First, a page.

Final remarks by Prime Minister Nicolae-Ionel Ciucă at the OECD Forum


Ladies and gentlemen,

Distinguished guests,


To draw conclusions, I think, would be too much. After two hours and a half, I do not think we are authorized to have already conclusions. I was glad to underline how pleasant was this event where opinions and messages were presented.

I want to thank the OECD Secretary-General for his virtual message, the Deputy Secretary–General, the OECD staff, all panelists who took the time to come before us today, and I appreciated this framework, where questions were asked, answers were formulated, and I was thinking how good it would be if this framework could also exist after we finish the activity because I am certain that the questions have not been exhausted, the solutions have not been tried to be formulated right now, right here, because if it were that simple, things would be resolved very quickly.

I like to think that after this activity, with government support or not necessarily under the government umbrella, you will continue to have these discussions, you will continue to ask questions and find answers, which then, at the government level, we will take action to materialize them. This matters the most in my opinion. I emphasize once again, I do it every time I have the opportunity that there is a lot of talking but when it comes to materializing it, enthusiasm is diluted, and unfortunately, we don't find that short way from words to deeds. Maybe God will give us the necessary wisdom so that we can see how to put into practice all the solutions we discuss, debate, and are proud of, either at the individual level or at the institutional level.

Of course, we had the opportunity to learn from the experience of Israel, the Baltic countries, and all the big economies and we will continue to have, it is important to learn from those who have already achieved performance during this journey. I think it is important to learn to be ourselves and this commitment, from the institutional level to the citizen level, to be able to travel as quickly and in the best possible way, this journey of accession to the OECD, to produce those effects, those consequences that we are all waiting for: the reforms and modernization of the Romanian state which, practically, will be found in the growth of the Romanian capital and the well-being and prosperity of the citizens of Romania. I think this is what the journey to the OECD and the final destination, membership in the OECD, is all about.

I think it is very important to attain this desideratum of corporate governance. We all need to be aware that corporate governance without performing management, without professionals, people active in business or with business performance, it is not enough to move the same people from one office to another, you cannot win a game without changing anything in the way of approaching it.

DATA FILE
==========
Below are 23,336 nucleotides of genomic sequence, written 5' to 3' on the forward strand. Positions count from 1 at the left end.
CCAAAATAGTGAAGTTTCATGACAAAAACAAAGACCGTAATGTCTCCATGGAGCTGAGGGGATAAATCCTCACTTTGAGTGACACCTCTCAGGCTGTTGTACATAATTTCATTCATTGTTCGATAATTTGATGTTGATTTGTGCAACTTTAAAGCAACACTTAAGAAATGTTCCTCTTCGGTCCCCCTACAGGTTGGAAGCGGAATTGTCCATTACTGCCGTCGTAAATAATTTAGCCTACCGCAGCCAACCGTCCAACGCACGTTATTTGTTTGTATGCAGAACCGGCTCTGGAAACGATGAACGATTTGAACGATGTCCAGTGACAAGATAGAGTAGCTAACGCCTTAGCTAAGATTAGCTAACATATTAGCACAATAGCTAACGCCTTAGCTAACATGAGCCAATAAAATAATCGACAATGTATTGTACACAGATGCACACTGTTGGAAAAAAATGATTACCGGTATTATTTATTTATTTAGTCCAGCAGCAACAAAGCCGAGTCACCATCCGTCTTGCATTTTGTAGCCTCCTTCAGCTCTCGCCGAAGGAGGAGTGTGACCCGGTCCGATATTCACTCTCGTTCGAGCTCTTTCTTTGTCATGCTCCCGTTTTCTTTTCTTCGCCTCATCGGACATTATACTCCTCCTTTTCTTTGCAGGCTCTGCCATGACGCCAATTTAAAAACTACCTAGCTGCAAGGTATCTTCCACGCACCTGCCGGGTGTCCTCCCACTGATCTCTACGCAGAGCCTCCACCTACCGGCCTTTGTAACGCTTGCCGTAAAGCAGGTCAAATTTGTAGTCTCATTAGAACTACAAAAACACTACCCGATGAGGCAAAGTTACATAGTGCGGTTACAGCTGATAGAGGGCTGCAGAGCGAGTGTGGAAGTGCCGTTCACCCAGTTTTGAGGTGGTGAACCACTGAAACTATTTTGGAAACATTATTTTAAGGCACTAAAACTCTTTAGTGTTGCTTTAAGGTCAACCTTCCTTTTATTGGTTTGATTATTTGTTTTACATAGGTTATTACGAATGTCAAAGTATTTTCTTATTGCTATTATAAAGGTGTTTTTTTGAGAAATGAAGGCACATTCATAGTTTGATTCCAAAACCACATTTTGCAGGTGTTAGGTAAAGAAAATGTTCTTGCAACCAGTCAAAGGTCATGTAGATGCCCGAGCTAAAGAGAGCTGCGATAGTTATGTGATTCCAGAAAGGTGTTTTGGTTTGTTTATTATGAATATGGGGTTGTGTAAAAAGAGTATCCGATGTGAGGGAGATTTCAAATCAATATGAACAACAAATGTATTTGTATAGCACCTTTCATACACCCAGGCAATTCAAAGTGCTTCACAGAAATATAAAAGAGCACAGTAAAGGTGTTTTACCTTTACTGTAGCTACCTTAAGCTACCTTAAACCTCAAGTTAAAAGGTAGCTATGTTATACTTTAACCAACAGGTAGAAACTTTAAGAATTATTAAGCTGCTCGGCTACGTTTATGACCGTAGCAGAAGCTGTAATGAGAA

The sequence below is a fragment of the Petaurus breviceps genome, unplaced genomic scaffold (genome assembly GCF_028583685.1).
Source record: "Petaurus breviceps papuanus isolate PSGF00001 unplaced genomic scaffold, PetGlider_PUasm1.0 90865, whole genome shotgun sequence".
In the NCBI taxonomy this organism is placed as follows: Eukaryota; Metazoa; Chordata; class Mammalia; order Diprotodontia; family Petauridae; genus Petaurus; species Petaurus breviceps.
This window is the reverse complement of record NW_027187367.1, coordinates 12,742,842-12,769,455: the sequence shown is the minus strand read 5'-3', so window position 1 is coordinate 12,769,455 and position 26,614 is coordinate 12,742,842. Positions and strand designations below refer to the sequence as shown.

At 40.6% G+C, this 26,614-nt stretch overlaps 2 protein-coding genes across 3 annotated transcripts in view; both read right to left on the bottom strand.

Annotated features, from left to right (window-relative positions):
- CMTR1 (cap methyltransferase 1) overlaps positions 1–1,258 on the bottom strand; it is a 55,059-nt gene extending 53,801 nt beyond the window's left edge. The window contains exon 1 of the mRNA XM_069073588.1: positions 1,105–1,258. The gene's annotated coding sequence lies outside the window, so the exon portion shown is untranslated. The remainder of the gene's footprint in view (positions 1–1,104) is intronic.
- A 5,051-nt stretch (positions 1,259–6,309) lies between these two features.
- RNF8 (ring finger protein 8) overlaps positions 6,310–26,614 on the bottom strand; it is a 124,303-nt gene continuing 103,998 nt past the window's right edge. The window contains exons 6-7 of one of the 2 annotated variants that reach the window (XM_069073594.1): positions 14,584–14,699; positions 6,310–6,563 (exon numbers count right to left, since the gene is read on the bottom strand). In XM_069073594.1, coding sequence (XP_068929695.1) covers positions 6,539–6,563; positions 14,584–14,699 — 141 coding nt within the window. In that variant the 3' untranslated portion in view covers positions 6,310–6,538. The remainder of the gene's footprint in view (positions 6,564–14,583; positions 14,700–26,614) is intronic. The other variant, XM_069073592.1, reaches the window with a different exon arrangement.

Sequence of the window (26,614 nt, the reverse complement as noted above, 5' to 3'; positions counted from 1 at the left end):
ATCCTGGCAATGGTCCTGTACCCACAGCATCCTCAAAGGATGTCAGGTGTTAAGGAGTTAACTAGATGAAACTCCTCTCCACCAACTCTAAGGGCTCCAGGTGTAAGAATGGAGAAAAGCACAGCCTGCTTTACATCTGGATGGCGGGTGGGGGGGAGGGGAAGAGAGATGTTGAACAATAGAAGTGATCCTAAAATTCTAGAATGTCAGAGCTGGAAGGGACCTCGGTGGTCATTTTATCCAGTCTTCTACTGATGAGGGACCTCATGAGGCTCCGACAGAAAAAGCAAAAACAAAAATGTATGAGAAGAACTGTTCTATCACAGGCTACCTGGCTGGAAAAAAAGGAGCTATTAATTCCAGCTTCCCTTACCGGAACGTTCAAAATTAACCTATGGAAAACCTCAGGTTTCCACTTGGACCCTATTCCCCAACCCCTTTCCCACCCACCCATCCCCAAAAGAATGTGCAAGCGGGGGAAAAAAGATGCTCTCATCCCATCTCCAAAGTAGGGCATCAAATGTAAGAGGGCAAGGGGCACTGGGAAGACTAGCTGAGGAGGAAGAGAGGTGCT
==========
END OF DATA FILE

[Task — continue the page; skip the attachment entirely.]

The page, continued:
Regarding education and innovation – I will answer here the question about the workforce – there is a preoccupation at the level of the Government, Ministry of Education, and very much, at the level of local authorities for the development of dual vocational training centers, not only in pre-university education and also university education.

I encountered all these aspects when, during my visits, I found a very good relationship at the level of workforce training for certain professions and specializations, as well as between universities and large companies that need engineers, a very well-trained workforce in terms of new technologies implementation where a high level of training is required as well as higher education. All these issues are on the list of priorities of local authorities, the Ministry of Education, the Government, and particularly, on the list of preoccupations of the business sector.

Where comes this request for all of these from? From you, the businesspeople.

I would like it to be much easier to list Romanian companies on the Stock Exchange.

I think we need to discuss more on this issue, to find solutions, to see how to determine the Romanian entrepreneurs understand the need to grow capital, and the volume of economic activities, that would make a listing on the stock exchange attractive and increase the investors’ interest in such companies.  There are a lot of elements of aid and support through NRRP for SMEs, but there is preoccupation at the level of the Government to ensure similar conditions to Romanian investors with those offered to foreign investors. I am sure that foreign investors appreciate this matter, taking into account the fact that we are talking about similar treatment. Minister Câciu and Minister Spătaru are here too, I discussed with them how we can foster the development of the business environment in Romania and help the Romanian companies.

I think that, at the OECD level, we will have the doors open for consultations, assistance, and experience and I am sure that your advice will be of great help to correct any eventual mistakes. I particularly thank all those who contributed to completing the stages so far. I want to particularly thank Ambassador Luca Niculescu, directly involved in this process, he is the national coordinator of this process, and professor Adrian Ciocănea, Prime Minister’s Chancellery, for their cooperation along the coordination process of the activity at the institutional level.

Thank you.